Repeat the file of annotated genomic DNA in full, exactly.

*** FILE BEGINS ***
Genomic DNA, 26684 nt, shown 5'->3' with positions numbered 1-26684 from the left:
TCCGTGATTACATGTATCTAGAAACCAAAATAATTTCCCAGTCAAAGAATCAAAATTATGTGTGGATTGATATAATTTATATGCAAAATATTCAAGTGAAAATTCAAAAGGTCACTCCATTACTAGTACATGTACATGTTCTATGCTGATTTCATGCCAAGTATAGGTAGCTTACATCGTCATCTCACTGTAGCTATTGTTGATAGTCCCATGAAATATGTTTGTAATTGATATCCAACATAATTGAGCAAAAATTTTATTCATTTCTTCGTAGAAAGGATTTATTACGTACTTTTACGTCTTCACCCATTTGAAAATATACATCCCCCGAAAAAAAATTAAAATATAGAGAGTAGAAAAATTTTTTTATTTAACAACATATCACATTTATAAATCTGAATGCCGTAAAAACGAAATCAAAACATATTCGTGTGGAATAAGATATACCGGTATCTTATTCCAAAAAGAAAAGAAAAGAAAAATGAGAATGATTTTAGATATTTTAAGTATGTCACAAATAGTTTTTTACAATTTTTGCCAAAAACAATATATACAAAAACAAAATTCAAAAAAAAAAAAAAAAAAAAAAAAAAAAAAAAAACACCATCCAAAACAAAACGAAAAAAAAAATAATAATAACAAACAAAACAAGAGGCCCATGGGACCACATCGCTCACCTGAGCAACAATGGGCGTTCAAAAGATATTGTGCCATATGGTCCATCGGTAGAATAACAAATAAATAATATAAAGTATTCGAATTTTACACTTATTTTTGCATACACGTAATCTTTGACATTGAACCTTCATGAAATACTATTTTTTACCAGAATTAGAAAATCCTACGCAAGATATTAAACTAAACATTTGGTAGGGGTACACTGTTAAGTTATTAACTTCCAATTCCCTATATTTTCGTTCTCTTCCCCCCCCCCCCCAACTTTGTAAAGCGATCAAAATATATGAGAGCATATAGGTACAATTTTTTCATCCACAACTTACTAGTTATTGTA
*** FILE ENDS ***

Genomic DNA, 26684 nt, shown 5'->3' with positions numbered 1-26684 from the left:
TCCGTGATTACATGTATCTAGAAACCAAAATAATTTCCCAGTCAAAGAATCAAAATTATGTGTGGATTGATATAATTTATATGCAAAATATTCAAGTGAAAATTCAAAAGGTCACTCCATTACTAGTACATGTACATGTTCTATGCTGATTTCATGCCAAGTATAGGTAGCTTACATCGTCATCTCACTGTAGCTATTGTTGATAGTCCCATGAAATATGTTTGTAATTGATATCCAACATAATTGAGCAAAAATTTTATTCATTTCTTCGTAGAAAGGATTTATTACGTACTTTTACGTCTTCACCCATTTGAAAATATACATCCCCCGAAAAAAAATTAAAATATAGAGAGTAGAAAAATTTTTTTATTTAACAACATATCACATTTATAAATCTGAATGCCGTAAAAACGAAATCAAAACATATTCGTGTGGAATAAGATATACCGGTATCTTATTCCAAAAAGAAAAGAAAAGAAAAATGAGAATGATTTTAGATATTTTAAGTATGTCACAAATAGTTTTTTACAATTTTTGCCAAAAACAATATATACAAAAACAAAATTCAAAAAAAAAAAAAAAAAAAAAAAAAAAAAAAAAACACCATCCAAAACAAAACGAAAAAAAAAATAATAATAACAAACAAAACAAGAGGCCCATGGGACCACATCGCTCACCTGAGCAACAATGGGCGTTCAAAAGATATTGTGCCATATGGTCCATCGGTAGAATAACAAATAAATAATATAAAGTATTCGAATTTTACACTTATTTTTGCATACACGTAATCTTTGACATTGAACCTTCATGAAATACTATTTTTTACCAGAATTAGAAAATCCTACGCAAGATATTAAACTAAACATTTGGTAGGGGTACACTGTTAAGTTATTAACTTCCAATTCCCTATATTTTCGTTCTCTTCCCCCCCCCCCCCAACTTTGTAAAGCGATCAAAATATATGAGAGCATATAGGTACAATTTTTTCATCCACAACTTACTAGTTATTGTA